It takes me about 30 seconds to judge the quality of accounting work being done by a company by looking at their latest financial reports.
What you should know about profit and loss statement
Just a few weeks ago, I was chatting with a buddy of mine who runs a $2.3 million business and wasn’t feeling it. We sat down and the first thing I noticed is while he was making $2.3 million. He was also spending $2.3 million – and didn’t realize it.
His question was: “What am I spending the money on?” Sadly, his profit & loss couldn’t muster up the answer. He had $300,000 sitting in an “ask my accountant” bucket and another $80,000 in various miscellaneous accounts. About $600,000 in cost of goods sold which was glaringly under-stated if you’d simply understand his business model.
The financial report was useless and not worth the paper it was printed on.
Like the chart of accounts, your profit and loss statement needs to be organized, consistent, and contain all (and only) pertinent information.)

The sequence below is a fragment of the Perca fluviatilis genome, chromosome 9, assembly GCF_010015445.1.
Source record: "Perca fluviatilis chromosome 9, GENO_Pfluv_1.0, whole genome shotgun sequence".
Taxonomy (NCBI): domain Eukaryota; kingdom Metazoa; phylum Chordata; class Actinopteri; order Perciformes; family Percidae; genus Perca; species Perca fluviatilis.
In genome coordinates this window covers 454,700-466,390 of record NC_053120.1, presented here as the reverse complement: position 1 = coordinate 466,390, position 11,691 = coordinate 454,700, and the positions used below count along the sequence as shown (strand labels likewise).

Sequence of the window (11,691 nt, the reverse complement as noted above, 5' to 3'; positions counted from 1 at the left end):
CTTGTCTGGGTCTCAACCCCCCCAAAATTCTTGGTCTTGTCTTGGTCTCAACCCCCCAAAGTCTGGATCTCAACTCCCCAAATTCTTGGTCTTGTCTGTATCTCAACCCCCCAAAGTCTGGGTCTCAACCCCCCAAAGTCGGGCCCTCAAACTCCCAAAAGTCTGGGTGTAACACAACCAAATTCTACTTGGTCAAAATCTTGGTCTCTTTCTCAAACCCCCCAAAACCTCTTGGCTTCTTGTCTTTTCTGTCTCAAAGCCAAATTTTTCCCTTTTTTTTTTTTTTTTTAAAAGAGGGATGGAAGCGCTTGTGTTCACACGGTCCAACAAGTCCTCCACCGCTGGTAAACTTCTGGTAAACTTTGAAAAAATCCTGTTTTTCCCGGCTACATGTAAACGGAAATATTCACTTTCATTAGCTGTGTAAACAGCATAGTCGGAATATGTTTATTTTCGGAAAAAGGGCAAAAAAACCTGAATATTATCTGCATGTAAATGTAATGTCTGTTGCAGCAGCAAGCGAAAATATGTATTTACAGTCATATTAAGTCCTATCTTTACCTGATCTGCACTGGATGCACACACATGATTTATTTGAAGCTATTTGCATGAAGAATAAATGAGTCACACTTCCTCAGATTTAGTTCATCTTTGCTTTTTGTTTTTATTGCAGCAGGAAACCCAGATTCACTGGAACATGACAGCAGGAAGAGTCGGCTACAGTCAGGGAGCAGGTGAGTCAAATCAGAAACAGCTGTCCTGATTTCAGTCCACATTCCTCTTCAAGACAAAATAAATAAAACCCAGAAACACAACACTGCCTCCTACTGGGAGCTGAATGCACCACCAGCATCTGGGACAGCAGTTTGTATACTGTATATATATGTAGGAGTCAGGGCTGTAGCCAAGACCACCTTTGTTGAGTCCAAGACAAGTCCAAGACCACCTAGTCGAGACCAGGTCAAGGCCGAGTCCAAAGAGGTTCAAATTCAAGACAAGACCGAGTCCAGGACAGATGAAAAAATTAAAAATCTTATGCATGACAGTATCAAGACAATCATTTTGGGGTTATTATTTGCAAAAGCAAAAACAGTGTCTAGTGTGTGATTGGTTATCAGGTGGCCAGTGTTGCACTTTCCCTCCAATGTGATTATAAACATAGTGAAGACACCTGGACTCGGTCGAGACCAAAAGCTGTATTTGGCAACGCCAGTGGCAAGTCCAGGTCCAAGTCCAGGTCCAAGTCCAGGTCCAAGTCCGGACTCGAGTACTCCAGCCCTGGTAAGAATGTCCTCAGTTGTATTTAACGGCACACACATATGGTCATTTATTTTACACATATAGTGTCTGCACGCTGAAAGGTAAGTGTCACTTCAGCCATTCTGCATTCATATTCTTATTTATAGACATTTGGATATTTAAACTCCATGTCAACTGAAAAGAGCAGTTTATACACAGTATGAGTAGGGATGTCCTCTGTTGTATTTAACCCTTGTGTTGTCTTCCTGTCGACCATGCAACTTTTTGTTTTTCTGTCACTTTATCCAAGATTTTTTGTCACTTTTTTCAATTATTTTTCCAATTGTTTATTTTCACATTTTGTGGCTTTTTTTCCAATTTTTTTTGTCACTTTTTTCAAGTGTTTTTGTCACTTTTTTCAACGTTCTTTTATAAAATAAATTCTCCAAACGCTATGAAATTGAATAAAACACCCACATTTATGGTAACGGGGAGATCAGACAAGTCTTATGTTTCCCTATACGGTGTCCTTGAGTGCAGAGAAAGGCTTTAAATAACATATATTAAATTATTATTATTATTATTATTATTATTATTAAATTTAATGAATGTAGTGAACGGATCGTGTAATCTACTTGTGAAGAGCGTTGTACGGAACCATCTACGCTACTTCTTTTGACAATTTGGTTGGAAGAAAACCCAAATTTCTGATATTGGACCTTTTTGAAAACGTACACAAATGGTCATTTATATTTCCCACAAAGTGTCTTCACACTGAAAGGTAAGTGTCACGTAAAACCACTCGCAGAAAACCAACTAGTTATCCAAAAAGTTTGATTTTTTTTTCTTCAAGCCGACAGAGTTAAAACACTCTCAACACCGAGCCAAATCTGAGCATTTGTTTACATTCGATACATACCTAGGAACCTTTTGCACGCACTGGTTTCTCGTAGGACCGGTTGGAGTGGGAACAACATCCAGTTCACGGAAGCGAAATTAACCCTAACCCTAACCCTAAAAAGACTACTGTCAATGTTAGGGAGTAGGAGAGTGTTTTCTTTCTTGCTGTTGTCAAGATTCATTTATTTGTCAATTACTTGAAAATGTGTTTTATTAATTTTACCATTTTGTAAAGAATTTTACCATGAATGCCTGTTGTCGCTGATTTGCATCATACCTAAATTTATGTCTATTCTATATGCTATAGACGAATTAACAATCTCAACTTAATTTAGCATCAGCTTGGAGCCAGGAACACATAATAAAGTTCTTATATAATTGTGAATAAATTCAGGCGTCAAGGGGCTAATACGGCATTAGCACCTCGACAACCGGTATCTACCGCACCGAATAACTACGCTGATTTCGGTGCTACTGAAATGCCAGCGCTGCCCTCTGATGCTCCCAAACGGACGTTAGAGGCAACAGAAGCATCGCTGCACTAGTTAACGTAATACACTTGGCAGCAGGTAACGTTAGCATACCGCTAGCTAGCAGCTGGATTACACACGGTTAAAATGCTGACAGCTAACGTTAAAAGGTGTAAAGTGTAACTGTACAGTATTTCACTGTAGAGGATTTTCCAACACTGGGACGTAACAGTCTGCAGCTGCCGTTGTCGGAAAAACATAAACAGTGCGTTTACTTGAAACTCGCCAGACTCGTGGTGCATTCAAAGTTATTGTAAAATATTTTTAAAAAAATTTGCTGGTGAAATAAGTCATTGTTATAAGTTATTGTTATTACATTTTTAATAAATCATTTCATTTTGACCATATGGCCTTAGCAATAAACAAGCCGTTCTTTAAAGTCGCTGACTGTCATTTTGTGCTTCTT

3 steps to help your profit and loss statement sing
- Be consistent.
Ensuring you have the appropriate categories and consistent account numbers makes your P&L statement easier to read and find out what you need to know.
- Make it Relevant
Including accounts that make you scratch your head or have less than $1000, or negative balances in them, is a waste of time. Keep only important information in the profit & loss statement.
- Keep it Clean
Double accounts, accounts that are more than three levels deeps, numbers in “host” accounts, negative numbers, miscellaneous, and ask my account buckets need to be removed or cleaned out on a regular basis.
Remember, a profit & loss statement gives you a clear picture of what operations look like over a period of time, tying revenue and expenses to help you understand how the business makes money. If yours doesn’t do that – it’s time to get help.
DeepSky hosts occasional Scotch & Numbers around the world where we sit down with entrepreneurs to go over their profit & loss statements and decipher hidden issues where we can improve on – all for just the price of a nice glass of scotch and good company. Give us a shout to find out if we’d be around your town soon.
Read our Spring Clean series following this post to learn how to measure what you want done and purge your chart of accounts.